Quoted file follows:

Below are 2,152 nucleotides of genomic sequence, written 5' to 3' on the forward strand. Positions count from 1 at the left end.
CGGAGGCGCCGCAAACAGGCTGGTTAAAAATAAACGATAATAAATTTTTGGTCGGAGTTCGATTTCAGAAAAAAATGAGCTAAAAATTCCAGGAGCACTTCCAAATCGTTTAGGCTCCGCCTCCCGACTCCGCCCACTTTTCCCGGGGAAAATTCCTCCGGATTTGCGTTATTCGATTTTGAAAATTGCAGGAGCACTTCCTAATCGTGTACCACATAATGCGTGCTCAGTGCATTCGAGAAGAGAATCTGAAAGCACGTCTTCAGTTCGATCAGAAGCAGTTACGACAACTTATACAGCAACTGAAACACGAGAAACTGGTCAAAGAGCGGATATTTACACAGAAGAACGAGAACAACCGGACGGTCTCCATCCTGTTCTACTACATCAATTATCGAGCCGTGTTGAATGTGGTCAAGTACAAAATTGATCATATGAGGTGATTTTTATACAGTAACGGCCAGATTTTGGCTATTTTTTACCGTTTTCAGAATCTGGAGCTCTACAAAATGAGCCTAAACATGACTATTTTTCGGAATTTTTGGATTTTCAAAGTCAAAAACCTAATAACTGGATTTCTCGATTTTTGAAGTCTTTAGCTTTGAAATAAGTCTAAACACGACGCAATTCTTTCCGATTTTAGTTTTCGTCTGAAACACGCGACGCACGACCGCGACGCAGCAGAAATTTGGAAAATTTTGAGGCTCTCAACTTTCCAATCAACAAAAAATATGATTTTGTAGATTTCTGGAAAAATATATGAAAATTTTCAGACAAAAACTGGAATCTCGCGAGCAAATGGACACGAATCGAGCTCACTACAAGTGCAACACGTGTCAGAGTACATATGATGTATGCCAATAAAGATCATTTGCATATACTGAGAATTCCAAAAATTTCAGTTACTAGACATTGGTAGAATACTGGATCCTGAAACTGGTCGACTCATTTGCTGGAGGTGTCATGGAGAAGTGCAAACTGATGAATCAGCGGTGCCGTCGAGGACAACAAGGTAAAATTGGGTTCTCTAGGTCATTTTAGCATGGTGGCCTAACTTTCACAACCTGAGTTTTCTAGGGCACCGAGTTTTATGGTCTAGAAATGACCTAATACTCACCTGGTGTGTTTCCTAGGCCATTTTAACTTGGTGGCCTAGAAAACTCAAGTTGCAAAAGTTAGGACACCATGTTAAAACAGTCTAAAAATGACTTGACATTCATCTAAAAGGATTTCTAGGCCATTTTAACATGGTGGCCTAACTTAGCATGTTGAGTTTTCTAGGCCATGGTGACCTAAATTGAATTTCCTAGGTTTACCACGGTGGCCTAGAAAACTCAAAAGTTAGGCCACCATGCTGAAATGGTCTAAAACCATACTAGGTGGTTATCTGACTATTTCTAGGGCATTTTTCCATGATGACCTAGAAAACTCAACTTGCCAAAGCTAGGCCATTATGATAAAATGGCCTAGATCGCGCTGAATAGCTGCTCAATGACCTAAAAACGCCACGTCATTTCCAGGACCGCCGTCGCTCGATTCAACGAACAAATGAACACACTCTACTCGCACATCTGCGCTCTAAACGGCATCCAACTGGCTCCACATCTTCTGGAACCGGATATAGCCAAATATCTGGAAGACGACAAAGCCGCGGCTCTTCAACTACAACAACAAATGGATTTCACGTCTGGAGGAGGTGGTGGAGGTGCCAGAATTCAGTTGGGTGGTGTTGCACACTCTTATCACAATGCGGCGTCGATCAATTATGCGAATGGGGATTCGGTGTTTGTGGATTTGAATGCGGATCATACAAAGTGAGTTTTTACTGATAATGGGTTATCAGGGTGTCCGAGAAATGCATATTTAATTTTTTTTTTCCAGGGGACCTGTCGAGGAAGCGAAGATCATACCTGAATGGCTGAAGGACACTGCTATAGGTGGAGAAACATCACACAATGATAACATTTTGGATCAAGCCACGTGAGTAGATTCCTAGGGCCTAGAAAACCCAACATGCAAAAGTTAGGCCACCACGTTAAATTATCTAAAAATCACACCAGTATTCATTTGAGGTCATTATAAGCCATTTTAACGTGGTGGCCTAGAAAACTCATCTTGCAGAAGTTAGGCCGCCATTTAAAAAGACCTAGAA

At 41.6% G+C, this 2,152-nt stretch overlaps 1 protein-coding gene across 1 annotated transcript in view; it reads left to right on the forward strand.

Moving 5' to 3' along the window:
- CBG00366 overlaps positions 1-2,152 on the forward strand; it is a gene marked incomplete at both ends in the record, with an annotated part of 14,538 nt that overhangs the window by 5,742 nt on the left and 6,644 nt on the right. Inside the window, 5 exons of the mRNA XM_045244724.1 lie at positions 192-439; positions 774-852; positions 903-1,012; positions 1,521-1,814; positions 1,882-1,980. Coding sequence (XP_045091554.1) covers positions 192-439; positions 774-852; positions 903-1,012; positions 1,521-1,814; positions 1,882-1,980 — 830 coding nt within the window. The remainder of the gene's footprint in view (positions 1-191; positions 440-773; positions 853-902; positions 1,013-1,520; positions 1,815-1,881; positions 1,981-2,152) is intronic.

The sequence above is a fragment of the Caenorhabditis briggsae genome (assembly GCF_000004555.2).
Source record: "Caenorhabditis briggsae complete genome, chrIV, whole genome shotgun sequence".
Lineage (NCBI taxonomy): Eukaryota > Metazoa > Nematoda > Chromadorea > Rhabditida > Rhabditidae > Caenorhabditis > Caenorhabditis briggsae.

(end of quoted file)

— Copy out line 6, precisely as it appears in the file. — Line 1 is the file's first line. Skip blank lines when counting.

The sequence above is a fragment of the Caenorhabditis briggsae genome (assembly GCF_000004555.2).